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Conservatives insist Vatican teaching won’t change

By Josephine McKenna/Religion News Service
On October 27, 2014
Raymond Burke

Cardinal Burke said the media is hijacking the Catholic Synod on the family message.

(RNS) – A day after signaling a warmer embrace of gays and lesbians and divorced Catholics, conservative cardinals hit back strongly on October 14, with one insisting that an abrupt about-face on church teaching is not what they’re saying at all.

After the release of a document with a softer tone on issues such as “welcoming homosexuals,” American Cardinal Raymond Burke and German Cardinal Gerhard Mueller complained the media was getting a biased view of the bishops’ debate.

“It seems to me that information is being manipulated in a way that gives comment to only one theory instead of faithfully reporting the various positions expressed,” Burke said in a full-page interview published by the Italian conservative daily Il Foglio.

In a separate interview Burke told the conservative U.S. outlet Catholic World Report that the bishops “cannot accept” any changes because they are not based in Scripture or church teaching.

The October 13 midpoint report was released as the nearly 200 bishops and lay delegates to the Synod on the Family called by Pope Francis broke into discussion groups.

The summary document, presented to the media by Hungarian Cardinal Peter Erdo, immediately provoked the fury of conservatives about how he and his colleagues were interpreting the spectrum of views aired on the synod floor.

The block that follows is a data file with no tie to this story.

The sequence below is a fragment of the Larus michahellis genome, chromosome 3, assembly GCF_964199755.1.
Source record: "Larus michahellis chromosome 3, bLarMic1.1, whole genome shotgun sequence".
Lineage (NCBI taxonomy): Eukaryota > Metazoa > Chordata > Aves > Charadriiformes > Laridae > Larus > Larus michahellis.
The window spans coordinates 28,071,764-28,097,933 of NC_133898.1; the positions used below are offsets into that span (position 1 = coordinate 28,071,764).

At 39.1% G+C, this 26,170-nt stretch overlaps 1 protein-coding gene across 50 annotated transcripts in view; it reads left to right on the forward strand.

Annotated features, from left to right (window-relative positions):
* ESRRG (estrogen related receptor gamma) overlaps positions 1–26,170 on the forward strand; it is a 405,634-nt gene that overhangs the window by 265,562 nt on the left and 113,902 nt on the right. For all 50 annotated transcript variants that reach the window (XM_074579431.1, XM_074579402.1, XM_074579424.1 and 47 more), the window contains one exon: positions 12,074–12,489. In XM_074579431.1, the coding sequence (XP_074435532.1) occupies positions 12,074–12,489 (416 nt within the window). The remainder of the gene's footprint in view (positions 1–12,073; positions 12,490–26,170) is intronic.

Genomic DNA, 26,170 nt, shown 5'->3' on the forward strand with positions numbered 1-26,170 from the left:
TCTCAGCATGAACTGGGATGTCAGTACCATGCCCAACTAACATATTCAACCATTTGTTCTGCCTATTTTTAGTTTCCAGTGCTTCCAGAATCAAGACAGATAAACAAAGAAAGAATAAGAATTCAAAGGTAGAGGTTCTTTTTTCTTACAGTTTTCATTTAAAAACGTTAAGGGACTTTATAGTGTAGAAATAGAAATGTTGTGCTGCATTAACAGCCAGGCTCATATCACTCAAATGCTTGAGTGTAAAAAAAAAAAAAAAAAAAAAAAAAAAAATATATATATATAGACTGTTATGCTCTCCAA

In what looked like strenuous damage control, the Rev. Federico Lombardi, the Vatican’s chief spokesman, told a packed media conference that this was a “working document, not a final document.”

South African Cardinal Wilfrid Napier told journalists the document had been misunderstood and that’s why it had caused “such an upset” among participants because the synod had not yet ended.

“The message has gone out, it is not what we are saying at all,” Napier said of the media coverage. “Once it is out there, there’s no way of retrieving it. It is not a true position. Whatever goes out after looks like damage control.” 

Washington Cardinal Donald Wuerl, widely seen as a moderate and one of the cardinals charged with writing the synod’s final report released October 18, declined to comment on the complaints but insisted the document was a “big step forward” in addressing issues concerning marriage and the family.

“What we saw in the document … was the first effort of this synod to present the issues in a way that expressed that we understand what the concerns are, what the issues are,” he said.

New York Cardinal Timothy Dolan also rejected claims the document’s views were an “earthquake” in the church’s approach.

“It’s not the final word and we’re going to have a lot to say about it,” said Dolan in a radio interview. “And there were some that said we probably in our final statement need to be much more assertive about the timeless teaching of the church.”

Much of the attention has now turned to Pope Francis himself, and whether or how he will work to ensure that the synod’s final report matches his own inclusive, pastoral approach.

In his daily homily last Monday, Francis said “God has often reserved surprises for his people.” Burke, in his interview with Catholic World Report, said a statement by Francis “is long overdue.”

Whatever comes out of this upcoming synod is simply a prelude to a follow-up synod in October 2015. Or, as Cardinal Luis Antonio Tagle from the Philippines put it: “The drama continues.”

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